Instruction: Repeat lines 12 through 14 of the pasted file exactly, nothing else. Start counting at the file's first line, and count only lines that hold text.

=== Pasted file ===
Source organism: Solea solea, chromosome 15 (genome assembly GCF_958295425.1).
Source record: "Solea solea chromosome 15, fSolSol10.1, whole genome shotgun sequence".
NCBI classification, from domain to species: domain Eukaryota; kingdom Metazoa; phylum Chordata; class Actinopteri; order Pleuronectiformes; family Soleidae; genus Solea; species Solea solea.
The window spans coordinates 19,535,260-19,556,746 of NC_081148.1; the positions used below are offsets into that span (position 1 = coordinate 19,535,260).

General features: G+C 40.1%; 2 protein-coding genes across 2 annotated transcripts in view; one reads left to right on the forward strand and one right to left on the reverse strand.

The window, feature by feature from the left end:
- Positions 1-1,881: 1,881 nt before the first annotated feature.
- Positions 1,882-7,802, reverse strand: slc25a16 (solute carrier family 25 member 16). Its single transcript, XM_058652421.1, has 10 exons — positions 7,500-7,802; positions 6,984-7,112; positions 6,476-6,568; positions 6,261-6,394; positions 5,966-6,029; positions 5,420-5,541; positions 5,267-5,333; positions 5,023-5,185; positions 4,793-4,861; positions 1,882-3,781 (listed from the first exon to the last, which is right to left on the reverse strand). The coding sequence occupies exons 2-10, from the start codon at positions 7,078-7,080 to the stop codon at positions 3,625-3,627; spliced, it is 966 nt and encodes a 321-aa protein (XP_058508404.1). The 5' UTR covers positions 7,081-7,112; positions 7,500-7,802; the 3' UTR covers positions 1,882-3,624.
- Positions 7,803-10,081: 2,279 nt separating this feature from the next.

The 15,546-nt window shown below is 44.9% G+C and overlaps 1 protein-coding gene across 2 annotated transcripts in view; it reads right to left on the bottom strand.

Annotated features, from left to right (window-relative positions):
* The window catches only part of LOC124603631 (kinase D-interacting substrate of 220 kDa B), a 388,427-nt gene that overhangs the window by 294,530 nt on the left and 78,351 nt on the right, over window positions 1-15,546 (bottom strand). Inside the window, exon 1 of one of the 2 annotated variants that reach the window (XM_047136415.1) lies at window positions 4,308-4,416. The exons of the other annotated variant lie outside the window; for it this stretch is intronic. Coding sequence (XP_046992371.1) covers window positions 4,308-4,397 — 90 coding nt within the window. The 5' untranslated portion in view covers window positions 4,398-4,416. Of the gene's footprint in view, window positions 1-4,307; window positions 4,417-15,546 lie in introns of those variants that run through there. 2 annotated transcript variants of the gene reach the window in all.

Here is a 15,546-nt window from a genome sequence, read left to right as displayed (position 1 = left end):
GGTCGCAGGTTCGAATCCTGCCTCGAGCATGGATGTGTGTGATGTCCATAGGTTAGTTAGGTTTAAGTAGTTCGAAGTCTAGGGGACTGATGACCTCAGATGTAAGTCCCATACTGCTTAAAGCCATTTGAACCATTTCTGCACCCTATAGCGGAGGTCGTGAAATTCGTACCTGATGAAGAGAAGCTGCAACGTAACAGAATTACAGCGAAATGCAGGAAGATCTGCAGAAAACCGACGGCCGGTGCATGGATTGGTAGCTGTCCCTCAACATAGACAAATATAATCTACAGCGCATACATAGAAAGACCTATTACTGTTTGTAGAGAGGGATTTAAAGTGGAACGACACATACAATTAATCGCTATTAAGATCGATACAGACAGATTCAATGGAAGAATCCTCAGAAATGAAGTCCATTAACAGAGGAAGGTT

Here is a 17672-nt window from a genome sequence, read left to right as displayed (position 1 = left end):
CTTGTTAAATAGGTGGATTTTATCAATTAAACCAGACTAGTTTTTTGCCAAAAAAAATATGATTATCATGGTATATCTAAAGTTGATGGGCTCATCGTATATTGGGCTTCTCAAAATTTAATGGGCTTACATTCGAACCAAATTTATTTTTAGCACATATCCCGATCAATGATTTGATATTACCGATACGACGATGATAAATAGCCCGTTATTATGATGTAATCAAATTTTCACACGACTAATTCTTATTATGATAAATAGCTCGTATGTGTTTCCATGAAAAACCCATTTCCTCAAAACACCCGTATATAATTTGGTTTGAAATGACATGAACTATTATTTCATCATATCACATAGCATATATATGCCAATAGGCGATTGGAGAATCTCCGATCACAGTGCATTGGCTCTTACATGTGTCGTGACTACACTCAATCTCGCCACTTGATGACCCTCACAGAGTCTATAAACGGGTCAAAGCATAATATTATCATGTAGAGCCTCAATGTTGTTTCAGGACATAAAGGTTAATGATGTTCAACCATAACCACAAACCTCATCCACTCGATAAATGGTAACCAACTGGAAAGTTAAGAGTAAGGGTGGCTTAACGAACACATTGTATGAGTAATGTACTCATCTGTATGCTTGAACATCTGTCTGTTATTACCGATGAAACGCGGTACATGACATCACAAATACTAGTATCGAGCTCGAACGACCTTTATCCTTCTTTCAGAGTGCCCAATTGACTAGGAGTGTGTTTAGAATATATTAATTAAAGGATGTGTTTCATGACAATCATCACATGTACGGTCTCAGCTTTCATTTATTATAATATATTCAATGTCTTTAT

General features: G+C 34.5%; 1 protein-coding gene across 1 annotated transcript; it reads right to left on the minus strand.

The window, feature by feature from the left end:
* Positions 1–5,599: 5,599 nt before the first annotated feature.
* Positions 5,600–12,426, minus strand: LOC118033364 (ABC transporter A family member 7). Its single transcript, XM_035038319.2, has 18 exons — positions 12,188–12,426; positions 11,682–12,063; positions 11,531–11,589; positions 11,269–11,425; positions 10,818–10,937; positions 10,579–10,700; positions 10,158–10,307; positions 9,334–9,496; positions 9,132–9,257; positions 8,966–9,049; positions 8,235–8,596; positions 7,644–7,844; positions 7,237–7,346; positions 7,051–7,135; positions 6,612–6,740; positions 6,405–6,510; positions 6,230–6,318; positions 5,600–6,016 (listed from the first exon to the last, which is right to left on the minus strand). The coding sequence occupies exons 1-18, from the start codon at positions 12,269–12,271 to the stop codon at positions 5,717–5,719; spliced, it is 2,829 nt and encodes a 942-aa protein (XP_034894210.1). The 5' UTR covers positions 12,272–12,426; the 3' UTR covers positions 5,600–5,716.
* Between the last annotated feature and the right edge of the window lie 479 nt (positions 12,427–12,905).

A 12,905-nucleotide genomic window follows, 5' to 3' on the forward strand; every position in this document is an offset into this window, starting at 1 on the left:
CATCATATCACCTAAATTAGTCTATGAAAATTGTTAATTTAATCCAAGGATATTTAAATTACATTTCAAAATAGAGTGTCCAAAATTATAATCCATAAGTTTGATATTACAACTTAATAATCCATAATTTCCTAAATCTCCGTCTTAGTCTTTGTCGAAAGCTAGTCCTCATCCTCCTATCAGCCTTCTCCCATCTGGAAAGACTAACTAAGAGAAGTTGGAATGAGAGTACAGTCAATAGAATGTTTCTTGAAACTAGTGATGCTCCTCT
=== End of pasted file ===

* The window catches only part of LOC124603631 (kinase D-interacting substrate of 220 kDa B), a 388,427-nt gene that overhangs the window by 294,530 nt on the left and 78,351 nt on the right, over window positions 1-15,546 (bottom strand). Inside the window, exon 1 of one of the 2 annotated variants that reach the window (XM_047136415.1) lies at window positions 4,308-4,416. The exons of the other annotated variant lie outside the window; for it this stretch is intronic. Coding sequence (XP_046992371.1) covers window positions 4,308-4,397 — 90 coding nt within the window. The 5' untranslated portion in view covers window positions 4,398-4,416. Of the gene's footprint in view, window positions 1-4,307; window positions 4,417-15,546 lie in introns of those variants that run through there. 2 annotated transcript variants of the gene reach the window in all.

Here is a 15,546-nt window from a genome sequence, read left to right as displayed (position 1 = left end):
GGTCGCAGGTTCGAATCCTGCCTCGAGCATGGATGTGTGTGATGTCCATAGGTTAGTTAGGTTTAAGTAGTTCGAAGTCTAGGGGACTGATGACCTCAGATGTAAGTCCCATACTGCTTAAAGCCATTTGAACCATTTCTGCACCCTATAGCGGAGGTCGTGAAATTCGTACCTGATGAAGAGAAGCTGCAACGTAACAGAATTACAGCGAAATGCAGGAAGATCTGCAGAAAACCGACGGCCGGTGCATGGATTGGTAGCTGTCCCTCAACATAGACAAATATAATCTACAGCGCATACATAGAAAGACCTATTACTGTTTGTAGAGAGGGATTTAAAGTGGAACGACACATACAATTAATCGCTATTAAGATCGATACAGACAGATTCAATGGAAGAATCCTCAGAAATGAAGTCCATTAACAGAGGAAGGTT